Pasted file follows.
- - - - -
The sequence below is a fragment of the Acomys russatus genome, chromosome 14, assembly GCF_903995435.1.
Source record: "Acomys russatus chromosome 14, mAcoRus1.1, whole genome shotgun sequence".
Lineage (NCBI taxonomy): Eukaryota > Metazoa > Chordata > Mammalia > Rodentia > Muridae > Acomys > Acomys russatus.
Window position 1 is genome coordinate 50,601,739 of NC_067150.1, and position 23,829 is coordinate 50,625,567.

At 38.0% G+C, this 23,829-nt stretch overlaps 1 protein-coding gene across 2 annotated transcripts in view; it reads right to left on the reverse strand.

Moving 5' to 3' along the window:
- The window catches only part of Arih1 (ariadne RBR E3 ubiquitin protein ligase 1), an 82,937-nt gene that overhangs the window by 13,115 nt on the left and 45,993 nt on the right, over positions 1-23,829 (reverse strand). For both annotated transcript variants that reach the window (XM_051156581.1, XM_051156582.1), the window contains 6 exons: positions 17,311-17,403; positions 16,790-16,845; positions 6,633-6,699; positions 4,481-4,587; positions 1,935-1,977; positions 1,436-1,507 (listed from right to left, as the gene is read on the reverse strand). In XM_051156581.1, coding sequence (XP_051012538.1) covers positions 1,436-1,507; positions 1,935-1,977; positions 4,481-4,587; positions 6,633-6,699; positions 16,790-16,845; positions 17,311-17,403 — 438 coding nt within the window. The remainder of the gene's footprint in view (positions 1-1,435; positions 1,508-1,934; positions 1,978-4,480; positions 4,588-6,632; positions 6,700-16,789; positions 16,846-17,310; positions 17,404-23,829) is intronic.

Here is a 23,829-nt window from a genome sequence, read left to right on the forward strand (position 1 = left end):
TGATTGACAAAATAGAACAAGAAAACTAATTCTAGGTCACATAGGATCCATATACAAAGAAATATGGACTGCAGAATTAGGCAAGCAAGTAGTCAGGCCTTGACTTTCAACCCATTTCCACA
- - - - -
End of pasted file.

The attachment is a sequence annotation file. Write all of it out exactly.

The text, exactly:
The sequence below is a fragment of the Acomys russatus genome, chromosome 14, assembly GCF_903995435.1.
Source record: "Acomys russatus chromosome 14, mAcoRus1.1, whole genome shotgun sequence".
Lineage (NCBI taxonomy): Eukaryota > Metazoa > Chordata > Mammalia > Rodentia > Muridae > Acomys > Acomys russatus.
Window position 1 is genome coordinate 50,601,739 of NC_067150.1, and position 23,829 is coordinate 50,625,567.

At 38.0% G+C, this 23,829-nt stretch overlaps 1 protein-coding gene across 2 annotated transcripts in view; it reads right to left on the reverse strand.

Moving 5' to 3' along the window:
- The window catches only part of Arih1 (ariadne RBR E3 ubiquitin protein ligase 1), an 82,937-nt gene that overhangs the window by 13,115 nt on the left and 45,993 nt on the right, over positions 1-23,829 (reverse strand). For both annotated transcript variants that reach the window (XM_051156581.1, XM_051156582.1), the window contains 6 exons: positions 17,311-17,403; positions 16,790-16,845; positions 6,633-6,699; positions 4,481-4,587; positions 1,935-1,977; positions 1,436-1,507 (listed from right to left, as the gene is read on the reverse strand). In XM_051156581.1, coding sequence (XP_051012538.1) covers positions 1,436-1,507; positions 1,935-1,977; positions 4,481-4,587; positions 6,633-6,699; positions 16,790-16,845; positions 17,311-17,403 — 438 coding nt within the window. The remainder of the gene's footprint in view (positions 1-1,435; positions 1,508-1,934; positions 1,978-4,480; positions 4,588-6,632; positions 6,700-16,789; positions 16,846-17,310; positions 17,404-23,829) is intronic.

Here is a 23,829-nt window from a genome sequence, read left to right on the forward strand (position 1 = left end):
TGATTGACAAAATAGAACAAGAAAACTAATTCTAGGTCACATAGGATCCATATACAAAGAAATATGGACTGCAGAATTAGGCAAGCAAGTAGTCAGGCCTTGACTTTCAACCCATTTCCACA